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A basic human-vs-human chess game for the Windows/Linux console.

Written in C#, hence the name.



  • ./Chesh.exe

With arguments:

  • ./Chesh.exe wide save/immortal.log .5
    • Starts a playback of the saved “immortal.log” game, in wide-mode, at the speed of 0.5 sec/move.

Build requirements

  • Windows
    • latest .NET Core
      • make sure to set the target framework to the latest stable .NET Core; an error might result from the “netcoreapp5.0” specification in the csproj file (which is there for Linux builds).
  • Linux

Build & run

  • at root: dotnet run --project src/Chesh.csproj
  • in src/: cd src; dotnet run

Run unit tests

  • at root: dotnet test test/CheshTests.csproj
  • in test/: cd test; dotnet test

How to use (play) Chesh

  • Chess game definition:
  • Take turns:
    • 2 Human players take turns playing.
    • “White” goes first
      • In ASCII-mode, White are the uppercase pieces, and Black are the lowercase.
    • A player interacts with the program by pressing keys and typing in commands.
      • Escape: Bring up the menu
      • <command> Enter: Make a move
  • Make moves:
    • Move piece, ex: e2 f3 (whitespace ignored).
    • Propose to draw: draw or tie.
    • Resign: forfeit, giveup, or resign.
  • Menu:
    • Navigate with Up, Down, Enter, and Escape keys.
    • Here, user(s) can undo the move, exit from game, reset the game, and change styles.
  • End game:
    • Quit: exit, quit, stop, or C-d.
    • On checkmate, the game ends, and the user(s) can choose to save the game history.
  • Load game:
    • Supply the executable with a filename argument to playback a saved game.
    • Optionally supply an additional argument (in seconds) to specify the playback speed.
    • The game file should consist of a list of moves, with the format <piece><from_file><from_rank><to_file><to_rank><suffix>.
    • Lines starting with # are ignored. As far as list of moves go, a move should be a single word, but whitespace between the words are ignored.
    • For example, Pa7b8R* means a pawn moved from a7 and captured an enemy piece at b8, thereupon promoting to a rook and checking the enemy king.
    • Annotation suffixes:
      • [RNBQ]: promotion to rook, knight, bishop, or queen respectively
      • %: castle
      • p: en passant
      • :: capture
      • +: check
      • #: checkmate
      • *: capture and check
      • &: capture and checkmate
      • reasonable combinations are possible

The game screen


Basically, two prompts for each player at the top and bottom, the history of moves at the left, and the board at the center right.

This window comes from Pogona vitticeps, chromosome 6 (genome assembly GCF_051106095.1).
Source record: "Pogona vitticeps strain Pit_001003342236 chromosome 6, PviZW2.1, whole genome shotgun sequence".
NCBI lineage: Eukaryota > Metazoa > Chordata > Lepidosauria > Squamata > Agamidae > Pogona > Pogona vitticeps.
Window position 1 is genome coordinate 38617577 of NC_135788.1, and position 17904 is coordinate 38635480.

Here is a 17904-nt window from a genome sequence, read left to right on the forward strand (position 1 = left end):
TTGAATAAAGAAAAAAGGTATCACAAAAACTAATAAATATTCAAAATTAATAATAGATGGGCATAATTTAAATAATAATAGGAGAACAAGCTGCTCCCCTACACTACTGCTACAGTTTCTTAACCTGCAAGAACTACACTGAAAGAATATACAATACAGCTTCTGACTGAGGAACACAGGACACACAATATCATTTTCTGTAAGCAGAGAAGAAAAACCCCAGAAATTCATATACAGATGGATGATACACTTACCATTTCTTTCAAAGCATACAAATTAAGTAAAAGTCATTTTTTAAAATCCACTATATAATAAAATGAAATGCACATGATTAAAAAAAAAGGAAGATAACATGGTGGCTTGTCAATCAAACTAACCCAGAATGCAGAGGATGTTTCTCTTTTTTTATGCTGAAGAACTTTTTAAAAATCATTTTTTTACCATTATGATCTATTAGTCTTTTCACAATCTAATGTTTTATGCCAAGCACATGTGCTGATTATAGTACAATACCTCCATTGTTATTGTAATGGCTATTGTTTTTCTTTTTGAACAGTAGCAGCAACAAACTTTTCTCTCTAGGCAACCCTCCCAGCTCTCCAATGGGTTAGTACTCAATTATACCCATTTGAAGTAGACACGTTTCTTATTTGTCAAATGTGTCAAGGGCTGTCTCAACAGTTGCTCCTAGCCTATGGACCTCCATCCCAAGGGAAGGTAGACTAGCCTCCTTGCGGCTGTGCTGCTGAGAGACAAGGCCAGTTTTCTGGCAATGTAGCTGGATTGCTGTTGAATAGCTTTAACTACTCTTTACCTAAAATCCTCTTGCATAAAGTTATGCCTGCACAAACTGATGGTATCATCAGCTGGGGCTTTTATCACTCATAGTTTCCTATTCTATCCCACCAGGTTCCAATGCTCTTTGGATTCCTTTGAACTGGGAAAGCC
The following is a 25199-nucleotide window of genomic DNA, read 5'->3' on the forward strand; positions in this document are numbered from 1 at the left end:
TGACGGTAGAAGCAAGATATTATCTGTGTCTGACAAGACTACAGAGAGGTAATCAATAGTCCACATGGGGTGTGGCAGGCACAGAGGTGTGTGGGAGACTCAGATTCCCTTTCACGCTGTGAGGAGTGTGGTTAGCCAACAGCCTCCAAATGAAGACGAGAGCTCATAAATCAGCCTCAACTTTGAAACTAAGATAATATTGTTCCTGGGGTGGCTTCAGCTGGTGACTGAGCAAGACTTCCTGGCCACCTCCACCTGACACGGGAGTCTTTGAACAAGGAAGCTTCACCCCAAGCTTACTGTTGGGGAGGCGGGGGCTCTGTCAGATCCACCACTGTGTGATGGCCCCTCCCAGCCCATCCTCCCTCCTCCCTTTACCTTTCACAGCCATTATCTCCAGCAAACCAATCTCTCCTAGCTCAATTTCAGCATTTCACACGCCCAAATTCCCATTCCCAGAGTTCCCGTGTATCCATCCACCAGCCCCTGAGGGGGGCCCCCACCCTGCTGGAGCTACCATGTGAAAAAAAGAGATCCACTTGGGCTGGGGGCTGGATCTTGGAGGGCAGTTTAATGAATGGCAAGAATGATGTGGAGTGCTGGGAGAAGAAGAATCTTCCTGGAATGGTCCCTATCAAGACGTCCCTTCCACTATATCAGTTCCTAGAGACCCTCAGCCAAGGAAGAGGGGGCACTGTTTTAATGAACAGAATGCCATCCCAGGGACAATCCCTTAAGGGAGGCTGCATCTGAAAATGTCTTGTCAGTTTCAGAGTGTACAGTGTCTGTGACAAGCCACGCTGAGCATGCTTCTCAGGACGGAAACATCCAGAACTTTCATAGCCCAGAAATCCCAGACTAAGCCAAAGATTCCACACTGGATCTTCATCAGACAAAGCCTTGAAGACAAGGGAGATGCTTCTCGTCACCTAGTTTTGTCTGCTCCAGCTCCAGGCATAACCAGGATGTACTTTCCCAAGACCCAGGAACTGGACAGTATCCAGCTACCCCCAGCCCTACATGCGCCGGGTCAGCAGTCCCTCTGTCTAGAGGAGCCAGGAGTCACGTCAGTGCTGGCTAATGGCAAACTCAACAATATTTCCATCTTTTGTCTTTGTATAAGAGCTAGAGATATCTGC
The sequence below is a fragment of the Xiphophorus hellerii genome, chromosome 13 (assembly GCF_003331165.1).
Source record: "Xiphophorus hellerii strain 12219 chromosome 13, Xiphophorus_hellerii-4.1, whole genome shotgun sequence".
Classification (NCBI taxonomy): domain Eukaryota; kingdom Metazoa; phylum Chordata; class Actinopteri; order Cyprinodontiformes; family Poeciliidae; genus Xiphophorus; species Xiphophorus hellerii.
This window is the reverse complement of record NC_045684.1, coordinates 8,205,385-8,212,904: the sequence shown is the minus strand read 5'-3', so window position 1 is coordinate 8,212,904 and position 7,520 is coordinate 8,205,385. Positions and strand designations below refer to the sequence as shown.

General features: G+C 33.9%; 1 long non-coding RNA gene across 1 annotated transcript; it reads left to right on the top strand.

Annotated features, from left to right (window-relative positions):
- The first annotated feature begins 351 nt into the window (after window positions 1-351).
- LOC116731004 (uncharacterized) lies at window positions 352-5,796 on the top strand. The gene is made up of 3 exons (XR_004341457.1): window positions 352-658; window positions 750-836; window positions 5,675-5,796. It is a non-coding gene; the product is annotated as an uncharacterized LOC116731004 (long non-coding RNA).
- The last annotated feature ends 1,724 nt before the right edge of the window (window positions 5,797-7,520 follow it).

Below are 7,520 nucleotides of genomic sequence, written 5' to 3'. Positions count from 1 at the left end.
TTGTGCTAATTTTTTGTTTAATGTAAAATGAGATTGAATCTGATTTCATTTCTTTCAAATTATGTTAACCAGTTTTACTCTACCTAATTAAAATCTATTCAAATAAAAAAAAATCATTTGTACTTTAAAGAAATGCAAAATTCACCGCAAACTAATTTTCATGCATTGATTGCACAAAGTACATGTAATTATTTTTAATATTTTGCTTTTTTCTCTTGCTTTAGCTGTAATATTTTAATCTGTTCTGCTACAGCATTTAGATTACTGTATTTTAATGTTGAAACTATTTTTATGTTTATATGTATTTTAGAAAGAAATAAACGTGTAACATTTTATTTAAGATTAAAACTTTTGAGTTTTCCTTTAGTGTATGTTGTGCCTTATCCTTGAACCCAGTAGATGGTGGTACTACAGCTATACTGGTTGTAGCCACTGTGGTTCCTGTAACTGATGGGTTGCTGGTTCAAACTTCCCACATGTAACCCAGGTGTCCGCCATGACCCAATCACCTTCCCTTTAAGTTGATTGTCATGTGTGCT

• Trivia: The screenshot shows the “Opera Game”, named for having taken place in an opera house in Paris in 1858. It is an exemplary game used by chess instructors to demonstrate important chess strategies.

Developmental notes


carries the minimal amount of information needed to recreate the entire game.
  • Plus an additional Board structure that represents all the Piece s, used as a convenience device to discern moves.
  • Implements low-level mutators/accessors to this minimal data, ie. methods that perform the actual calculations.
  • Model.Game is a wrapper around State that implements high-level entry points to the latter and retains additional information needed for a more complete chess game experience.
represents an individual chess piece.
  • It has a “sym” (piece type), a color (black or white), location information, and whether it has moved at least once.
  • Each piece has the ability to determine its reach (its set of legal moves).
is an interface between the Model and View.
  • All user-mutation of State happens through Control, via direct function calls against Game.
  • All user-access of State happens through Control via the observer pattern. Control observes changes in State and propagates behavior to View.
is responsible for representing the game on the console screen and is a wrapper for individual Element s.
is a specific rectangular portion of the text-based UI, such as the board, or the move history, or the game menu.


  • State is the model.
  • Control is the controller.
  • Ui is the view.
  • State –> Control: via .*Changed()
  • Control –> (Game) –> State: via Game.Move(), etc.
  • Control –> Ui: via .Change*()
  • Ui –> Control: via Control.Move(), etc.


human-vs-human commandline chess game